Shamanic Lvnar Cvlt
Those of us who were touched by early Doom Metal cannot deny that we miss it. The dense and oppressive darkness and despair that used to reflect our deepest emotions brought to life by the raw and intense sounds that despite slow tempos were never boring due to this shameless display of pure melancholy. We miss it, and some contemporary bands have tried to bring it back, often with little or no success.
Italy’s Svlfvr were among the brave who intended to reclaim this 90’s doom with their debut album, Shamanic Lvnar Cvlt, a well-thought idea that despite its mistakes could lead to something great and innovative. The influences of this album are evident in each of their songs, reminding of early My Dying Bride, Tiamat and Moonspell, but soon the gothic and modern elements come into view.
Vocalist Dionysos stands out with his extreme vocals, which sound unique and full of emotion, providing more depth and heaviness to a very melodic and relatively simple sound. Guitar riffs are quite pleasant to the ears, leading the songs through a gloomy and heavy stream of melody, and although not very elaborate, they show pretty good song-writing skills. Chord progressions, on the other hand, tend to be predictable in the slower parts of the songs, creating a gothic atmosphere together with the keyboard notes. Drums sound muffled and poorly produced for the most part, which makes this album lack the magic that this genre normally has to offer in the area of percussion.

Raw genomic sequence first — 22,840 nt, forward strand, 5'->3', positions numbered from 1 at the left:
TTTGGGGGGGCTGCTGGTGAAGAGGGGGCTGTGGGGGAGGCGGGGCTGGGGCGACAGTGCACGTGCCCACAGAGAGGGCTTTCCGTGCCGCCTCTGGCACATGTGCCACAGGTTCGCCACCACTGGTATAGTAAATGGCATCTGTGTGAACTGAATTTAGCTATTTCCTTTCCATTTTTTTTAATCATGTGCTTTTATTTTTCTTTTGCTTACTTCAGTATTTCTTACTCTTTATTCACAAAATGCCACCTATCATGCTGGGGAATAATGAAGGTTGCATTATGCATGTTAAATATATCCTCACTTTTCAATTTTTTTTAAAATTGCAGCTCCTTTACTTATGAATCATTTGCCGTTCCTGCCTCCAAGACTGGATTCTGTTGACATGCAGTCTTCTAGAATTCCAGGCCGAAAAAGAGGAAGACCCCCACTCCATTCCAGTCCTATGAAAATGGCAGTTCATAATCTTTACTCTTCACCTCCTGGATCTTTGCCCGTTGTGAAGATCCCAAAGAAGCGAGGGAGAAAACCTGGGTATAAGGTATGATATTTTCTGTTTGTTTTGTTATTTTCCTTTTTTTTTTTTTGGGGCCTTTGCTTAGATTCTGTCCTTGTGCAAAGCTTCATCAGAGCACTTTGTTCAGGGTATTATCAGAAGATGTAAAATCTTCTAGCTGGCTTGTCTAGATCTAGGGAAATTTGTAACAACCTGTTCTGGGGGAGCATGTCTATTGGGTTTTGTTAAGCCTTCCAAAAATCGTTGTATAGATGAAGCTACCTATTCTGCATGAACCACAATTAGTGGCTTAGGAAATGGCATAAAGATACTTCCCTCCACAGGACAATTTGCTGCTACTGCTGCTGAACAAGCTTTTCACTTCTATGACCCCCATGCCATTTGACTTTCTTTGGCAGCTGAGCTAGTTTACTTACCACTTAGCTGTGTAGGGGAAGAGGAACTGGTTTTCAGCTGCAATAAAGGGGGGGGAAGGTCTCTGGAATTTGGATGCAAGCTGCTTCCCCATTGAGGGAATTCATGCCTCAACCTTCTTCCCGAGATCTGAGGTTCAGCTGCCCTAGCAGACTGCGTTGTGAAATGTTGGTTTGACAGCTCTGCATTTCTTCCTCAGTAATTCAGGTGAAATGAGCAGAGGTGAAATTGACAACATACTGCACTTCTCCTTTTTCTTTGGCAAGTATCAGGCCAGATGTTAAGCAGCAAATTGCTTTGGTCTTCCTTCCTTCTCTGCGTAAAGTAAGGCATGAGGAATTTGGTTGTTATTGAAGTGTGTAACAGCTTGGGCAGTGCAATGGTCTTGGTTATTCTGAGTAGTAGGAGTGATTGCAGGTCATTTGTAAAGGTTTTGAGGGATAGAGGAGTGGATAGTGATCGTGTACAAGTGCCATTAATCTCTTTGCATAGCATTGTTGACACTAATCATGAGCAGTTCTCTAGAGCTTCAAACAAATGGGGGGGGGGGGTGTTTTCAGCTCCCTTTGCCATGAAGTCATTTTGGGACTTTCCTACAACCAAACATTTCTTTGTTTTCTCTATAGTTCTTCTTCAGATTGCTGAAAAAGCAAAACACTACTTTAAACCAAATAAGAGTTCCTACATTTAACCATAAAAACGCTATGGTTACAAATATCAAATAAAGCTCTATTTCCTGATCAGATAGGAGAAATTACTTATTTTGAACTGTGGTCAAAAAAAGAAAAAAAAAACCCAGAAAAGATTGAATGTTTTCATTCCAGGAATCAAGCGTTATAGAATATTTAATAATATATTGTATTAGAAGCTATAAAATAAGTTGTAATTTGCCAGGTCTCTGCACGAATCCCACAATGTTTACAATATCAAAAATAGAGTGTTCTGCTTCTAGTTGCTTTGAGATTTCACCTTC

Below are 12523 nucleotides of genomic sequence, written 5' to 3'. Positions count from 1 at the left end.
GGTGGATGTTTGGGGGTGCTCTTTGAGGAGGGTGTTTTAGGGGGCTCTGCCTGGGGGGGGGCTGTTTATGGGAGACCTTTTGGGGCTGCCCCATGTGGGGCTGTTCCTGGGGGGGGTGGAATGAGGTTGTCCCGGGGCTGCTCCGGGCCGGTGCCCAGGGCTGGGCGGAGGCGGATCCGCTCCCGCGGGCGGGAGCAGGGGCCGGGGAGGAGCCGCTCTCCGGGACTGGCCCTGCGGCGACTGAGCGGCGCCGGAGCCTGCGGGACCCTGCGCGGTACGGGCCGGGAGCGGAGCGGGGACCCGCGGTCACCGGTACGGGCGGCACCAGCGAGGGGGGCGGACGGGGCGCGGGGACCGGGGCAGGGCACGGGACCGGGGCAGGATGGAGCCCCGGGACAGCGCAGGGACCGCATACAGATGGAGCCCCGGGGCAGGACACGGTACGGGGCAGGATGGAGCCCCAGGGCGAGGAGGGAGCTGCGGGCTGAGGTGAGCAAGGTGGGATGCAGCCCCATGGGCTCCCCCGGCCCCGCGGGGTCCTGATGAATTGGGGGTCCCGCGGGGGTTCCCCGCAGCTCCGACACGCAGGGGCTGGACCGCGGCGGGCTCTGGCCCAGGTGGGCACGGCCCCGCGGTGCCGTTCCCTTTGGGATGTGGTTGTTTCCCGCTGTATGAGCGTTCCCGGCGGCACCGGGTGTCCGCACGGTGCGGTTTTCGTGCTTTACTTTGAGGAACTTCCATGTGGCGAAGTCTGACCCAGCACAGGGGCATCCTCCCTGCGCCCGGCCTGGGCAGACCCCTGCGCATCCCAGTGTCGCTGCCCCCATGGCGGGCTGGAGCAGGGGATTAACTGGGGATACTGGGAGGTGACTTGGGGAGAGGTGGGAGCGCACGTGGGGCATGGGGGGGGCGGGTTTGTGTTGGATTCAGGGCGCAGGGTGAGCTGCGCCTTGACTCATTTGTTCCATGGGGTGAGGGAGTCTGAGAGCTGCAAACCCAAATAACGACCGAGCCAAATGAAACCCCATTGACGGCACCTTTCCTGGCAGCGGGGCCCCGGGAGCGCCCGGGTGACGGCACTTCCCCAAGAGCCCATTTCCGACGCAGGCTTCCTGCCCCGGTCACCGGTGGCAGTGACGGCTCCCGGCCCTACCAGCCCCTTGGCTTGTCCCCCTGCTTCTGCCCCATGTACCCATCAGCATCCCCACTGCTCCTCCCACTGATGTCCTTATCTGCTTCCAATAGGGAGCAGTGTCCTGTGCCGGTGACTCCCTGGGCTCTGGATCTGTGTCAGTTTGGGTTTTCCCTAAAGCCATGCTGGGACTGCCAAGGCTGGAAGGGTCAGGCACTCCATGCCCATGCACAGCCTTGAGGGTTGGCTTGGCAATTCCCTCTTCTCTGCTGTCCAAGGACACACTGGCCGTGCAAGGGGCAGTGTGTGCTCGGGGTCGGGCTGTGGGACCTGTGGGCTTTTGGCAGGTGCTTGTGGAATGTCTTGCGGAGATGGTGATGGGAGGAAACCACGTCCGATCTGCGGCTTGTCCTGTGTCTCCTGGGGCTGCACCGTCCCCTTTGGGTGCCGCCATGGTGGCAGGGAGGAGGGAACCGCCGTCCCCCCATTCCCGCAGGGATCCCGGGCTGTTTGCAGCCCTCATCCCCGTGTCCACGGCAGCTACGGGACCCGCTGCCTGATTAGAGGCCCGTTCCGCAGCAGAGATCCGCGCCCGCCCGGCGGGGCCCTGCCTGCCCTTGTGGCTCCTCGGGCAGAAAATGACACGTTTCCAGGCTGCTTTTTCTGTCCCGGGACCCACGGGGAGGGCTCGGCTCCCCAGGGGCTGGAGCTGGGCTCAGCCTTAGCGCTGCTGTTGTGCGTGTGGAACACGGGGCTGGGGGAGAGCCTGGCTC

The third song, which bears the album title, is particularly interesting, as it shows how creative these guys can be in composition as well as execution. The succession of riffs is creative and unique, mixing some elements of black metal in the faster parts and sticking to the old doom basis in slower parts, creating a dynamic which balances the melodic and the extreme in a smart way. It also displays a bass solo, which adds a lot of spice to the track. It would have been a great song without the clean singing parts, which stand out like blemishes on smooth skin. The last track of the album, “Dying Stars of Empathy,” is almost 20 minutes long and has a very long and slow guitar solo in which you can distinctively hear the bass and makes this song a nice and soothing listening experience.
The two big mistakes in this otherwise good album are clean singing and less that great production. The clean vocal choruses throw the listener out of the mood as soon as they start, as they sound unprofessional and overly contemporary, at times reminding one of metalcore or emo music, contrasting with Dionysos’ wonderful extreme vocals. Despite this, these Italians are on the right track, having shown that they are able to write and perform unique and good music.
Release date: 04-08-2016
Reviewer: Isabel Osanna Adujar